“Offensively we don’t go through our plays,” said Thaddeus Young, who was his usual solid self with eight points on 4-of-8 shooting and seven rebounds.
“We never got into a good flow. The team chemistry is there, we were trying, but some nights you’re not going to get into a good flow. We have to move the ball a little more.”
Oladipo’s performance was a departure from a solid preseason and opening game performance, but Stephenson has continued a puzzling trend. He had parachuted into last season, playing the final six regular season games and five playoff games. He hit 5-of-8 3-point shots then, despite playing with a sore ankle and knee, providing a gigantic lift off the bench. He hit just 29 percent of his 3-point attempts in three preseason games, however, and has hit just 2-of-11 in the regular season.
“I’m just missing shots I normally make, and I’m going to keep taking them,” he said. I’ve just got to keep going hard and not put my head down.
“I’m going to get it going. I’m going to get it going.”
Stephenson pointed out the best excuse for the Pacers’ discombobulated offense: lack of familiarity. The Pacers have 10 new players on their roster, and Turner’s absence made
for four new starters. The shortened preseason, which included four exhibition games instead of eight, hasn’t helped, either.
“We’re going to get used to each other,” Stephenson said. “It’s still early.”
Not too early, perhaps, to be intrigued by the play of rookie forward TJ Leaf. The 20-year-old who looks more like 16 shot off some fireworks by scoring 18 points in the fourth quarter of a preseason game in Detroit. He went scoreless in a 10-minute cameo appearance on Wednesday, but got some trickle-down minutes from Turner’s absence on Friday and responded with 17 points in 19 1/2 minutes. He hit 7-of-11 shots, including 2-of-3 3-pointers, showed moxie around the basket, and didn’t commit a turnover.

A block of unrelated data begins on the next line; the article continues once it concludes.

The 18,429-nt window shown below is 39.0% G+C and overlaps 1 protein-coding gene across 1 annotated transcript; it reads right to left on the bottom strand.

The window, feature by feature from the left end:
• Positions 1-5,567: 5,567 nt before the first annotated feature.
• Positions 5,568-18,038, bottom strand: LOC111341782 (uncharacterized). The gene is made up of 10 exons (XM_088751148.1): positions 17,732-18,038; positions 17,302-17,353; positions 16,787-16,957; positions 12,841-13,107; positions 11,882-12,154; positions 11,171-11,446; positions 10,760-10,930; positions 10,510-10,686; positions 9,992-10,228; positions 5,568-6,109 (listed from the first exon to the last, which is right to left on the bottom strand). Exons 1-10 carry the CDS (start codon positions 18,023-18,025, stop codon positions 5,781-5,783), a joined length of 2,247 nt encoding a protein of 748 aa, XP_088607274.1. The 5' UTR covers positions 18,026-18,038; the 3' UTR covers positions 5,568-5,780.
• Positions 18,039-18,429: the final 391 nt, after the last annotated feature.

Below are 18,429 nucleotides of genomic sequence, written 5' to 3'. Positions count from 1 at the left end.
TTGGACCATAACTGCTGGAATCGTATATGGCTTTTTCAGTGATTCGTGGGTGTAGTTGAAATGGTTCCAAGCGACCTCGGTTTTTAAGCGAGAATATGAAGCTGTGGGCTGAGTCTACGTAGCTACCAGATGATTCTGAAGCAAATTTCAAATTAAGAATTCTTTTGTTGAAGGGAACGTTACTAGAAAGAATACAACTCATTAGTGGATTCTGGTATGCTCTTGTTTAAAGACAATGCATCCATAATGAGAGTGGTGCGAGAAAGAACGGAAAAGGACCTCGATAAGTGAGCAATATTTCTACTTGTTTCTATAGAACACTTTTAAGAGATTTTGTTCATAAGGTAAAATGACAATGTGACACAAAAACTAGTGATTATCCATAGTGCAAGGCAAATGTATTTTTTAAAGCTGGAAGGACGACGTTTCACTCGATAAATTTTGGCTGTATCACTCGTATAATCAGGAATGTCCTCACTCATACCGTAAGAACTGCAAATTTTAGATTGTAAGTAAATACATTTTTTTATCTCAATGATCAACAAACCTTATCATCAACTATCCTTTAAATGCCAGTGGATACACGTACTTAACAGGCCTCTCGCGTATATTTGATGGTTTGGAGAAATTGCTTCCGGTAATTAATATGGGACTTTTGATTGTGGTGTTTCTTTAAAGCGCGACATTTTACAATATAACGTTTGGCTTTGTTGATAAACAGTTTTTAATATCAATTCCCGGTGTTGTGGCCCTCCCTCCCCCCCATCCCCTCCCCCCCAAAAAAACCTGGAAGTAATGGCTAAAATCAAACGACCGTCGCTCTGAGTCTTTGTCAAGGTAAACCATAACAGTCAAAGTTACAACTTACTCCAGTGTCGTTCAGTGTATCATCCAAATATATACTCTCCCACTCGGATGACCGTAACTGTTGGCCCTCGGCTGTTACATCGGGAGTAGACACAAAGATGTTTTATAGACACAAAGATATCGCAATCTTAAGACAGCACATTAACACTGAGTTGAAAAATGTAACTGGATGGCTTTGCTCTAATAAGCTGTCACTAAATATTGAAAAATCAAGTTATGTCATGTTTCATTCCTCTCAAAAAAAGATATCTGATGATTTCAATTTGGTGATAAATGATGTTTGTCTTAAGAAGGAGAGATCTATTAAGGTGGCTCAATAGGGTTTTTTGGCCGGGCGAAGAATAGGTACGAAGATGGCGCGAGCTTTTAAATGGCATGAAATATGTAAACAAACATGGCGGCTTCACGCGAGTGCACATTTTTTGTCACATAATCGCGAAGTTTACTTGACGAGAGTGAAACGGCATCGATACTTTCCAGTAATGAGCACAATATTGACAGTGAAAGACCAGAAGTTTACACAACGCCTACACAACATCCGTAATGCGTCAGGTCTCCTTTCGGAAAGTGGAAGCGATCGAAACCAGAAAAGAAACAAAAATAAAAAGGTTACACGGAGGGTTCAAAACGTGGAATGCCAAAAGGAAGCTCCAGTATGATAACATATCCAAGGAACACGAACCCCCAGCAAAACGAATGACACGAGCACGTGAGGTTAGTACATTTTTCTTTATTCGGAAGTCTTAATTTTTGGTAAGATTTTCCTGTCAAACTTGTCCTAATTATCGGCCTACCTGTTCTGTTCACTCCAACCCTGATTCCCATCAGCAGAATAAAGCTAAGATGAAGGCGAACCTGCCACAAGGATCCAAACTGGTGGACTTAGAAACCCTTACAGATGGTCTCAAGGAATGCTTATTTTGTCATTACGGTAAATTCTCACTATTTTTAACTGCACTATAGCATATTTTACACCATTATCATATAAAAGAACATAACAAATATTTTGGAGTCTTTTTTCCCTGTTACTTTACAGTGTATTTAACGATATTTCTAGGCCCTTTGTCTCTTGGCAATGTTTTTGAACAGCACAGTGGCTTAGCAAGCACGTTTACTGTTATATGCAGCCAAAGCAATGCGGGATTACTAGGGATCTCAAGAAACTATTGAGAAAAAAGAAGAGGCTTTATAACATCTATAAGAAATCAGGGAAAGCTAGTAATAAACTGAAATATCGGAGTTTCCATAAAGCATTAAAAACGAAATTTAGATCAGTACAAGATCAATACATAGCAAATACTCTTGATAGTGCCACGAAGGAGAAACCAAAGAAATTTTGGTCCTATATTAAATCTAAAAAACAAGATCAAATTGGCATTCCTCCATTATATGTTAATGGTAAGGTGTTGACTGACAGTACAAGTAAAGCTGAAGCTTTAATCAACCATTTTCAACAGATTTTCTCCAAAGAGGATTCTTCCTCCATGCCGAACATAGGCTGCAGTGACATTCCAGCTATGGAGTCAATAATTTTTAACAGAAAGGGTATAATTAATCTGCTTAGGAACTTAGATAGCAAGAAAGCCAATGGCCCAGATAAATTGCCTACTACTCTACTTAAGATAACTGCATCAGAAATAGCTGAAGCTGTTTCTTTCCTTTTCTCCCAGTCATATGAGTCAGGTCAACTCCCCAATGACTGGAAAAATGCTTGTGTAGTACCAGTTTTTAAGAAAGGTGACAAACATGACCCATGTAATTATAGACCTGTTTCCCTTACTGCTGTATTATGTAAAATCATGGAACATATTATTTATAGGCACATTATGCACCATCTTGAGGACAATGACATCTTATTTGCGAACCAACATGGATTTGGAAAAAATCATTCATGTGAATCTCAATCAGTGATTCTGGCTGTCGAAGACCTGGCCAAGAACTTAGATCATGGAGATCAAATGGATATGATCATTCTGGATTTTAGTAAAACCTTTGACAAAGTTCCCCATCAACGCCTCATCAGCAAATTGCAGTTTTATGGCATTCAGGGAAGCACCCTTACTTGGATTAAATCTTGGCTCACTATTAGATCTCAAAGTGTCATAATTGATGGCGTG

Leaf’s best sequence came early in the second quarter. He opened the period with a driving layup. Moments later, he hit an 18-footer in transition, a quick and confident shot off a feed from Joseph. He followed by muscling with Portland’s own first-round pick, former Purdue star Caleb Swanigan, underneath the basket and drawing a charging foul, and followed that by hitting a 3-pointer on another feed from Joseph.
The Pacers trailed just 38-37 at the time, but never got closer.
Leaf, at 6-foot-10 and 225 pounds, is a tweener for now, not yet strong enough to battle the bruisers around the basket and not yet quick enough to stay with the burners on the perimeter. But he can do enough damage offensively to hold his own, and seems to have the mental acumen to catch on quickly to the nuances of NBA defense.
“There’s a lot of talent out there, that’s for sure,” he said.
“The court is more spread. For a rookie, it’s hard to anticipate the spacing sometimes.”
He has a sense of humor, too. Before the Pacers took off for Miami, he tweeted out an admission from a play early in the fourth quarter, when he found himself isolated on an island on the right wing with Blazers guard C.J. McCollum and gave up a layup.
“This dude CJ crossed me into another dimension,” he wrote.
It won’t be the last time. But it won’t be the last time he scores 17 points or more, either.